The budget standoff in Richmond threatens to hurt counties across the state, with officials left to guess at how much state aid they’ll receive as they put together spending plans of their own, the Virginia Association
of Counties warned Tuesday.
“Just give me a budget,” said William Robertson of the Prince George County Board of Supervisors, speaking at a Capitol Square news conference, where he and other members of association urged the Virginia Senate to move beyond the impasse and adopt a state budget.
Across the state, county governments face deadlines to adopt school and county budgets by May 1 and June 30, respectively. Before that, they are required to twice advertise tax rates and hold public hearings. They will have to do all that based on guesswork if the state Senate does not finalize a budget soon, association members said.
“A stalemate doesn’t move anyone forward,” said Bill Kyger, chairman of the Rockingham County Board of Supervisors and a past president of VACO, which represents all 95 Virginia counties.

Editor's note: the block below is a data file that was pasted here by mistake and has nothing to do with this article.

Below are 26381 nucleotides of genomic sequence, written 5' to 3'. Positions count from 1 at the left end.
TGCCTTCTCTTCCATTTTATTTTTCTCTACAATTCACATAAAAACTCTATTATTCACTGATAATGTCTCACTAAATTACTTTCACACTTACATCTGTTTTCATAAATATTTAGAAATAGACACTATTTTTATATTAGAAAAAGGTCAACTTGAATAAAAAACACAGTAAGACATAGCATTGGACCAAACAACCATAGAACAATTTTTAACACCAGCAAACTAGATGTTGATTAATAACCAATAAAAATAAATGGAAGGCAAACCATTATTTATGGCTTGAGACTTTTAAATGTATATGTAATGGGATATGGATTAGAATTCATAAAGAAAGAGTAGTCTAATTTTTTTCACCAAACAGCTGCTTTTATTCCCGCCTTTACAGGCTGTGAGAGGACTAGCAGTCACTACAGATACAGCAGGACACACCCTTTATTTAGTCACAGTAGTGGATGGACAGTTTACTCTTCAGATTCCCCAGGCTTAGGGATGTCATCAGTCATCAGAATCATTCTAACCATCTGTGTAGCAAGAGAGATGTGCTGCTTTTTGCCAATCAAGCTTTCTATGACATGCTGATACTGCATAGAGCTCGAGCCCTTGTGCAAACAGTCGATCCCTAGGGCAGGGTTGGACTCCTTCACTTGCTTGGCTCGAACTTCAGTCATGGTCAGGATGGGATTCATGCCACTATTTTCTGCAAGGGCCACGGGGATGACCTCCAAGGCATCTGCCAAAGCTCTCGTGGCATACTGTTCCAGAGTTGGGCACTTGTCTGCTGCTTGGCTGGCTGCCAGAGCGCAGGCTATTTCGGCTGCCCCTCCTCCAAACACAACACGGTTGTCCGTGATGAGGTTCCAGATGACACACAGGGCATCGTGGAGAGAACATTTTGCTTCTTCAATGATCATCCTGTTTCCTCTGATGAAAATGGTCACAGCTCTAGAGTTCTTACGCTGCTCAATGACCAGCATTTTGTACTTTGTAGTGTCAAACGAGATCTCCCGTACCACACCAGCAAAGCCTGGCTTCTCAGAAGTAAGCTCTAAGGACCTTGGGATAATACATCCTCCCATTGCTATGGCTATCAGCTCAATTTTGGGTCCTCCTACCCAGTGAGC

Senate Democrats have voted down two budget plans and are threatening to scuttle a third in a bid for more power in the chamber. They are pushing to put more Democrats on committees that Republicans stacked in the GOP’s favor at the start of session.
The Senate is evenly split, but Republicans claimed control of the upper chamber because Lt. Gov. Bill Bolling (R) has the power to break tie votes. Bolling lacks authority to vote on the budget, so Democrats have sought to use their power to hold up the budget to renew their call for power sharing.
Officials with the association took pains to say they were neutral in the budget battle. They simply want it resolved, they said, and do not care how.
Senate Democrats nevertheless issued a statement in response, justifying their budget-killing strategy and suggesting that local governments will not be unduly burdened by it.
“From 2001 to 2008, the General Assembly missed its scheduled budget deadline five out of seven times,” it said. “Recent history proves that local governments have been largely unaffected by previous budget disagreements.”